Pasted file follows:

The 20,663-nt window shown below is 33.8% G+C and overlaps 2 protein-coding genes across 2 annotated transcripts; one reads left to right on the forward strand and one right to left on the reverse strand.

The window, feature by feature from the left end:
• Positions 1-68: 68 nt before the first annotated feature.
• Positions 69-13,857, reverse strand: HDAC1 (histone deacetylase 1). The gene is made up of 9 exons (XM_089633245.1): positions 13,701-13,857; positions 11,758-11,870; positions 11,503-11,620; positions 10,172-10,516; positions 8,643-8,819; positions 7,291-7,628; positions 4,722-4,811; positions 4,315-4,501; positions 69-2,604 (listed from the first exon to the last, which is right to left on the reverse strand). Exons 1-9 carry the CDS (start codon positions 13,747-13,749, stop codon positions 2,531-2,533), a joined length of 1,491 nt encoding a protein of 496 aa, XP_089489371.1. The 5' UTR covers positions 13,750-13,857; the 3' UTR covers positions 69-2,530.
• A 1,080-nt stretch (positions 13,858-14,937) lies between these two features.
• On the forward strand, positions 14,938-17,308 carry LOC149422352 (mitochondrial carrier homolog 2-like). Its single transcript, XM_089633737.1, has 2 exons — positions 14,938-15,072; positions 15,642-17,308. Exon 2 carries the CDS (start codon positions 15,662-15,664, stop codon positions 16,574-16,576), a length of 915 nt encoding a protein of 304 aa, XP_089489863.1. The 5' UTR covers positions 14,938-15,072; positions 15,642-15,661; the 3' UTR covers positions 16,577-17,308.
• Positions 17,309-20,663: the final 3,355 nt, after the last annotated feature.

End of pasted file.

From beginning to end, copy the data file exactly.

The 20,663-nt window shown below is 33.8% G+C and overlaps 2 protein-coding genes across 2 annotated transcripts; one reads left to right on the forward strand and one right to left on the reverse strand.

The window, feature by feature from the left end:
• Positions 1-68: 68 nt before the first annotated feature.
• Positions 69-13,857, reverse strand: HDAC1 (histone deacetylase 1). The gene is made up of 9 exons (XM_089633245.1): positions 13,701-13,857; positions 11,758-11,870; positions 11,503-11,620; positions 10,172-10,516; positions 8,643-8,819; positions 7,291-7,628; positions 4,722-4,811; positions 4,315-4,501; positions 69-2,604 (listed from the first exon to the last, which is right to left on the reverse strand). Exons 1-9 carry the CDS (start codon positions 13,747-13,749, stop codon positions 2,531-2,533), a joined length of 1,491 nt encoding a protein of 496 aa, XP_089489371.1. The 5' UTR covers positions 13,750-13,857; the 3' UTR covers positions 69-2,530.
• A 1,080-nt stretch (positions 13,858-14,937) lies between these two features.
• On the forward strand, positions 14,938-17,308 carry LOC149422352 (mitochondrial carrier homolog 2-like). Its single transcript, XM_089633737.1, has 2 exons — positions 14,938-15,072; positions 15,642-17,308. Exon 2 carries the CDS (start codon positions 15,662-15,664, stop codon positions 16,574-16,576), a length of 915 nt encoding a protein of 304 aa, XP_089489863.1. The 5' UTR covers positions 14,938-15,072; positions 15,642-15,661; the 3' UTR covers positions 16,577-17,308.
• Positions 17,309-20,663: the final 3,355 nt, after the last annotated feature.